LAKE ORION, Mich. (WXYZ) — A family is speaking out and warning others about the dangers of carbon monoxide poisoning and the real dangers it poses inside your home.
It happened to the family of Auburn Hills Police Chief Jeff Baker. It's a silent, tasteless, odorless gas that can kill you in seconds. For Baker's family, they came all too close to losing their lives when the gas traveled from their furnace and started filling their home within minutes.
"We can’t even imagine how different this could have been," Jeff said.
It happened in the blink of an eye.
"It’s scary to think about that," he said. "This gas was in this house, you can’t smell it and there’s no indication it’s going on.Had it been a day before, and we would have likely slept in for three or four more hours, we would have likely been dead."
It happened in the early morning hours two weeks ago. Michele Baker was getting ready for work when she felt something wasn’t right.
"I was so disoriented that I kept running into the walls and falling down," Michele said. "Luckily, he heard me and got up, opened the door and he said I collapsed."
Within seconds, Jeff started feeling nauseous and disorientated.
"Something is happening to me at the time I didn’t know what it was," Jeff said. "At the time, I thought it was because I just seen my wife collapse and it was a reaction to that."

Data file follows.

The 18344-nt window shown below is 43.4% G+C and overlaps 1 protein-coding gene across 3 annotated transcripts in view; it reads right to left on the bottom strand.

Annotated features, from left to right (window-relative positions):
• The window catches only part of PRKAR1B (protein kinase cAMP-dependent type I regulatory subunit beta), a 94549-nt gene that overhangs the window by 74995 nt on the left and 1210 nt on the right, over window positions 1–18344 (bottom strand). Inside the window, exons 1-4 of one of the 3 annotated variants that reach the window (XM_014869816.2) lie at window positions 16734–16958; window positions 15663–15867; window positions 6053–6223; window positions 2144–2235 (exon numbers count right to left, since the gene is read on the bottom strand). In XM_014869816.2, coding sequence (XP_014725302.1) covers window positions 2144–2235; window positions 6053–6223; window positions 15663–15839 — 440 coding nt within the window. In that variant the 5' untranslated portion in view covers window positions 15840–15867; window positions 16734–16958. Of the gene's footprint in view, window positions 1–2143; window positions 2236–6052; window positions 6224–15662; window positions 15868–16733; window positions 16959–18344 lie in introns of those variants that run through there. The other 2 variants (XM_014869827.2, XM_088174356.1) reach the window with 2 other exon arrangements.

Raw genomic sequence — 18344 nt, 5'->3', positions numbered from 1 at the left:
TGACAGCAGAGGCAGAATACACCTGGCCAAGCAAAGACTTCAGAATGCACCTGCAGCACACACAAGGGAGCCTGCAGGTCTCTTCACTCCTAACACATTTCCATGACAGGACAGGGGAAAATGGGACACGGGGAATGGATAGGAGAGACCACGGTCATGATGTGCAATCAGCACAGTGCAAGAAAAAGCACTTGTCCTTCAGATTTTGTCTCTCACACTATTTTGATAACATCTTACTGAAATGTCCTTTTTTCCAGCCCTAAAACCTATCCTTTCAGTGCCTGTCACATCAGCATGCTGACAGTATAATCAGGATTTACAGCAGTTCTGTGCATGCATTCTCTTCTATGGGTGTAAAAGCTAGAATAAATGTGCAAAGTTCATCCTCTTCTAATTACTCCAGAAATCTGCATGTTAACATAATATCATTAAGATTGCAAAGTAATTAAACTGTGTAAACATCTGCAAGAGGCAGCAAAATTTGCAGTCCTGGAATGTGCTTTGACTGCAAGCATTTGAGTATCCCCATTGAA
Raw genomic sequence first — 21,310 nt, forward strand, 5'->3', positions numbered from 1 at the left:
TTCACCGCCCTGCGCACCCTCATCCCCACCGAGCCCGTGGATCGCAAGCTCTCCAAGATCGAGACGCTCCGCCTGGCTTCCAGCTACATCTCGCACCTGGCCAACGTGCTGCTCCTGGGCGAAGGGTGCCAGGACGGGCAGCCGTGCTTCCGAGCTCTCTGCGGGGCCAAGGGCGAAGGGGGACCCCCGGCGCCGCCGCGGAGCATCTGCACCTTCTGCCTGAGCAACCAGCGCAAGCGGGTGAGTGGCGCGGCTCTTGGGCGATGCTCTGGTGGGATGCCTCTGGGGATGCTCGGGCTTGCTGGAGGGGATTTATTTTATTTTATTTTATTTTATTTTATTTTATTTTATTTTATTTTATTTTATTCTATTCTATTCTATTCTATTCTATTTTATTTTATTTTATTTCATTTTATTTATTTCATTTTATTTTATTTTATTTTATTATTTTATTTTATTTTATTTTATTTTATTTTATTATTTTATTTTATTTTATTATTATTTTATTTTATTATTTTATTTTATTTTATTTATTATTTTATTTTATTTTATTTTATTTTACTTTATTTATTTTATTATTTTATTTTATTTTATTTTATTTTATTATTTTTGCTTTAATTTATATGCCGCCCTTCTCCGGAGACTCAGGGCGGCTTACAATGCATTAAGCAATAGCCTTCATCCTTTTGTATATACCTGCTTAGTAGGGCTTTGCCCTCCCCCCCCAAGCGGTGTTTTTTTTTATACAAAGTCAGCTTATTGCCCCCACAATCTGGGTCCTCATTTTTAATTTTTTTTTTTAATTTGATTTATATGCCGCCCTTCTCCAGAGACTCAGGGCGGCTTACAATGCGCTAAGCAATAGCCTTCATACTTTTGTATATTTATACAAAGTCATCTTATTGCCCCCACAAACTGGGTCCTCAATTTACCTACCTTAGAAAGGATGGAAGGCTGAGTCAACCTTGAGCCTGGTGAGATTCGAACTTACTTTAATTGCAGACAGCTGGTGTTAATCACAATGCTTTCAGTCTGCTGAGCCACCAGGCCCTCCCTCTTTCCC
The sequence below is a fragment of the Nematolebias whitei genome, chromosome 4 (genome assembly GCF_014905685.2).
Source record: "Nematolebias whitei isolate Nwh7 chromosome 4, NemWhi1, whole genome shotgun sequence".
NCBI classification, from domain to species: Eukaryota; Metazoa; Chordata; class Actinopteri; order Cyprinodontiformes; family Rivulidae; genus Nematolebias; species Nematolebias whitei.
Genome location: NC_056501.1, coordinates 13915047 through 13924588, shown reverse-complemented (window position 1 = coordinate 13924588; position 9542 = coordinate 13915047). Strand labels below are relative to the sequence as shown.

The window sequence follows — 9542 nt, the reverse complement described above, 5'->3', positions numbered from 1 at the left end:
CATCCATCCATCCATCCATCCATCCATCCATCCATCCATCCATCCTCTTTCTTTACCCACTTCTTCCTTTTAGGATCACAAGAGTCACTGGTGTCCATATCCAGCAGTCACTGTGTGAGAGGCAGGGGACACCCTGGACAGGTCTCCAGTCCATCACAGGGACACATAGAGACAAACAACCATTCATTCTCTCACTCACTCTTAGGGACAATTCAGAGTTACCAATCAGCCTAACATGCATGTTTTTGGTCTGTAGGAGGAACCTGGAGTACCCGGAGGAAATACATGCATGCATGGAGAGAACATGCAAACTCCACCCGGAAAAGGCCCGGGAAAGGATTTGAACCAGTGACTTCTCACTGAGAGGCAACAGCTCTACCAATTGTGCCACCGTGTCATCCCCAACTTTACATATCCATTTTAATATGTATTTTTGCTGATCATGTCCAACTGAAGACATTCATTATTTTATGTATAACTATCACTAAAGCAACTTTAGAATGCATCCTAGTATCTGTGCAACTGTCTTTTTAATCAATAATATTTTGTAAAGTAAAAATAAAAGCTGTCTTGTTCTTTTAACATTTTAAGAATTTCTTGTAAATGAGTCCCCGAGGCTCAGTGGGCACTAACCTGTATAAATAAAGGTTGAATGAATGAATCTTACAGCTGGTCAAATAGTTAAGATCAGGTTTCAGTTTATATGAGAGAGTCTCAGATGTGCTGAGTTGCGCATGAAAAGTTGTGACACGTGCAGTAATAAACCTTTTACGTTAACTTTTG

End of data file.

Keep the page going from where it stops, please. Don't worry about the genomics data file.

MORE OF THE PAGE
The chief sent his daughter to Home Depot to get carbon monoxide detectors. When they came back, the numbers were high.
"We put the batteries in and they immediately started going up higher and higher and higher," Jeff said.
The family went to the hospital and was given oxygen. However, Michele had high levels of carbon monoxide in her body so she needed further treatment.
"They called poison control and I was transferred to another hospital to be put in a hyperbaric chamber," she said.
Now the family looks back on their close encounter with death, and are grateful they're all OK.
"If we had (the detectors) in here, this would have been a whole different story," Jeff said. "It would have alerted us hours sooner and we would have safely got out of here."
Chief Baker says it’s important if you don’t have a carbon monoxide detector in your home to get one immediately – it can save your life.